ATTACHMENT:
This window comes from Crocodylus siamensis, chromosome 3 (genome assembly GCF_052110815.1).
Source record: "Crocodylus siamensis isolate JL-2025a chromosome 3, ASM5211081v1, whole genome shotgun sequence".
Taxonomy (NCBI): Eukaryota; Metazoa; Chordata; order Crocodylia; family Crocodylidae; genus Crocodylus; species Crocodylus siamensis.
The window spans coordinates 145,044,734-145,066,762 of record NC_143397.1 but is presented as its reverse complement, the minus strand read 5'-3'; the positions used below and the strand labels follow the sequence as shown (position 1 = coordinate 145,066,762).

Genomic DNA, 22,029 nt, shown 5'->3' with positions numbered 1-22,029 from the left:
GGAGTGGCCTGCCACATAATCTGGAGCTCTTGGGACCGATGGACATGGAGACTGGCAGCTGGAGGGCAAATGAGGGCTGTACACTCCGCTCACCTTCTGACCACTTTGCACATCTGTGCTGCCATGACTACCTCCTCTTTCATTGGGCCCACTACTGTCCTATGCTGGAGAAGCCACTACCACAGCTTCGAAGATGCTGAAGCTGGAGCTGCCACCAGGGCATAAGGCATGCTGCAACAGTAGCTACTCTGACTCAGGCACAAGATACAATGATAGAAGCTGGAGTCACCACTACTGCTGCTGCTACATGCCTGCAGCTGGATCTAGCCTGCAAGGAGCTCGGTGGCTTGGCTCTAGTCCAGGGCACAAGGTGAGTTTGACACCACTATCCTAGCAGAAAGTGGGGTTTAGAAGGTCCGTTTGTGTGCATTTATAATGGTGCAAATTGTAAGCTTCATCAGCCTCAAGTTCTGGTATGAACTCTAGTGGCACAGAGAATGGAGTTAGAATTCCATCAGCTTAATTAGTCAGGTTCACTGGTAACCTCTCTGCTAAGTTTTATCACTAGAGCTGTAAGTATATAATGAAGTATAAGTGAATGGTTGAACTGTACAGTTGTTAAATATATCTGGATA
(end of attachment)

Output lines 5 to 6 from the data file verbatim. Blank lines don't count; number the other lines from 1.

Genomic DNA, 22,029 nt, shown 5'->3' with positions numbered 1-22,029 from the left:
GGAGTGGCCTGCCACATAATCTGGAGCTCTTGGGACCGATGGACATGGAGACTGGCAGCTGGAGGGCAAATGAGGGCTGTACACTCCGCTCACCTTCTGACCACTTTGCACATCTGTGCTGCCATGACTACCTCCTCTTTCATTGGGCCCACTACTGTCCTATGCTGGAGAAGCCACTACCACAGCTTCGAAGATGCTGAAGCTGGAGCTGCCACCAGGGCATAAGGCATGCTGCAACAGTAGCTACTCTGACTCAGGCACAAGATACAATGATAGAAGCTGGAGTCACCACTACTGCTGCTGCTACATGCCTGCAGCTGGATCTAGCCTGCAAGGAGCTCGGTGGCTTGGCTCTAGTCCAGGGCACAAGGTGAGTTTGACACCACTATCCTAGCAGAAAGTGGGGTTTAGAAGGTCCGTTTGTGTGCATTTATAATGGTGCAAATTGTAAGCTTCATCAGCCTCAAGTTCTGGTATGAACTCTAGTGGCACAGAGAATGGAGTTAGAATTCCATCAGCTTAATTAGTCAGGTTCACTGGTAACCTCTCTGCTAAGTTTTATCACTAGAGCTGTAAGTATATAATGAAGTATAAGTGAATGGTTGAACTGTACAGTTGTTAAATATATCTGGATA